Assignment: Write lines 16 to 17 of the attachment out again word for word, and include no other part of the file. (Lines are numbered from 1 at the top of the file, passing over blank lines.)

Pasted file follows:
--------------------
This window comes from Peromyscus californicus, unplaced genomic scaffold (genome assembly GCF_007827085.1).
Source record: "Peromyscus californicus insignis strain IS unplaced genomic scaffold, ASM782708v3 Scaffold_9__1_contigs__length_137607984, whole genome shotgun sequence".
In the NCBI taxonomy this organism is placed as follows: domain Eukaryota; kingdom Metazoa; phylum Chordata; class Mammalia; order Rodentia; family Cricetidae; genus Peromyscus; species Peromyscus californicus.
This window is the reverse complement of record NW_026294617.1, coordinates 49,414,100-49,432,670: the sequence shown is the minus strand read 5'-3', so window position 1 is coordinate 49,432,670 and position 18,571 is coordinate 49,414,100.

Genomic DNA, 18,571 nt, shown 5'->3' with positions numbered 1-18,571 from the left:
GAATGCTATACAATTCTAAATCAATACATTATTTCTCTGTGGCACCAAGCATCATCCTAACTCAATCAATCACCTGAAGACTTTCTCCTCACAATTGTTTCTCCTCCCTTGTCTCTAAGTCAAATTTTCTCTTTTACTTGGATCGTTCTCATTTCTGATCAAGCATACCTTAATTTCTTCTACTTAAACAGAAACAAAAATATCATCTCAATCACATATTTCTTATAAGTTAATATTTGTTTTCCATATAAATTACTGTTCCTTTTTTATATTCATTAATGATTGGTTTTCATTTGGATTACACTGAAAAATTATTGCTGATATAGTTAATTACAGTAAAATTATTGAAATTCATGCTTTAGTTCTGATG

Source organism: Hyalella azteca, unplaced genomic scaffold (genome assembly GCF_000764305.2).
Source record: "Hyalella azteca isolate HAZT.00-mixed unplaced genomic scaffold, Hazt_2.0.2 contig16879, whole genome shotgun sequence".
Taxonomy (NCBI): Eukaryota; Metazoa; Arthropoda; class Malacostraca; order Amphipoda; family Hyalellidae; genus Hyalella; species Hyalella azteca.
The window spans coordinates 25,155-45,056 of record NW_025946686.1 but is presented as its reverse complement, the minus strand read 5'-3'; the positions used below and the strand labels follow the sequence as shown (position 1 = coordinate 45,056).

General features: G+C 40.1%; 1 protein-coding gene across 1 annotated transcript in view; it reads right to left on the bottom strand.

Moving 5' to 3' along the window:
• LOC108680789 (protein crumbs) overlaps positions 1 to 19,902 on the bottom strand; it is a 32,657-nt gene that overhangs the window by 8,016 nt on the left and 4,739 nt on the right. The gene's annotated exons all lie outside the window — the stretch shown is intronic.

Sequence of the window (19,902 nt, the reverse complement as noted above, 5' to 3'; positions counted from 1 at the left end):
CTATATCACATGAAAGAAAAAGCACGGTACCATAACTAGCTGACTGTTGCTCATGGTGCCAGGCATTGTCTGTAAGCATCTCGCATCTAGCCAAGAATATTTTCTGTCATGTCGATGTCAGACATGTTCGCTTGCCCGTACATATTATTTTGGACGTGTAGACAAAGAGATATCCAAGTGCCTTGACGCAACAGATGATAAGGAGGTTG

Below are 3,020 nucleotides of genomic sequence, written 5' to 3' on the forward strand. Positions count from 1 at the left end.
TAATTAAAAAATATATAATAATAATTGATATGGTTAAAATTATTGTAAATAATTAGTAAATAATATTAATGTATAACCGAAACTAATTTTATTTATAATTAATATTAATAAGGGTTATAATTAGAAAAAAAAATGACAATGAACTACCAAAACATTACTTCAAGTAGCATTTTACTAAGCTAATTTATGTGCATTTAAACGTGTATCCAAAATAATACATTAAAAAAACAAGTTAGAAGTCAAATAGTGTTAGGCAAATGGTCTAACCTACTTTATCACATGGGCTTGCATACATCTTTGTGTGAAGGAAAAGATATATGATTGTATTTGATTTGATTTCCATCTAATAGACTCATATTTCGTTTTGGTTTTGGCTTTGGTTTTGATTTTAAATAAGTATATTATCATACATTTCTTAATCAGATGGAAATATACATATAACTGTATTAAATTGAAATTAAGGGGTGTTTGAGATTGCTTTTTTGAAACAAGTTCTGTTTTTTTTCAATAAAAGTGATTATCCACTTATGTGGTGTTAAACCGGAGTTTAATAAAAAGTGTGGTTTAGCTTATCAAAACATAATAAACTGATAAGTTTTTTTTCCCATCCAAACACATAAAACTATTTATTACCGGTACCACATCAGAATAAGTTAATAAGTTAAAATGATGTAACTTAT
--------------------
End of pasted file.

Below are 3,020 nucleotides of genomic sequence, written 5' to 3' on the forward strand. Positions count from 1 at the left end.
TAATTAAAAAATATATAATAATAATTGATATGGTTAAAATTATTGTAAATAATTAGTAAATAATATTAATGTATAACCGAAACTAATTTTATTTATAATTAATATTAATAAGGGTTATAATTAGAAAAAAAAATGACAATGAACTACCAAAACATTACTTCAAGTAGCATTTTACTAAGCTAATTTATGTGCATTTAAACGTGTATCCAAAATAATACATTAAAAAAACAAGTTAGAAGTCAAATAGTGTTAGGCAAATGGTCTAACCTACTTTATCACATGGGCTTGCATACATCTTTGTGTGAAGGAAAAGATATATGATTGTATTTGATTTGATTTCCATCTAATAGACTCATATTTCGTTTTGGTTTTGGCTTTGGTTTTGATTTTAAATAAGTATATTATCATACATTTCTTAATCAGATGGAAATATACATATAACTGTATTAAATTGAAATTAAGGGGTGTTTGAGATTGCTTTTTTGAAACAAGTTCTGTTTTTTTTCAATAAAAGTGATTATCCACTTATGTGGTGTTAAACCGGAGTTTAATAAAAAGTGTGGTTTAGCTTATCAAAACATAATAAACTGATAAGTTTTTTTTCCCATCCAAACACATAAAACTATTTATTACCGGTACCACATCAGAATAAGTTAATAAGTTAAAATGATGTAACTTAT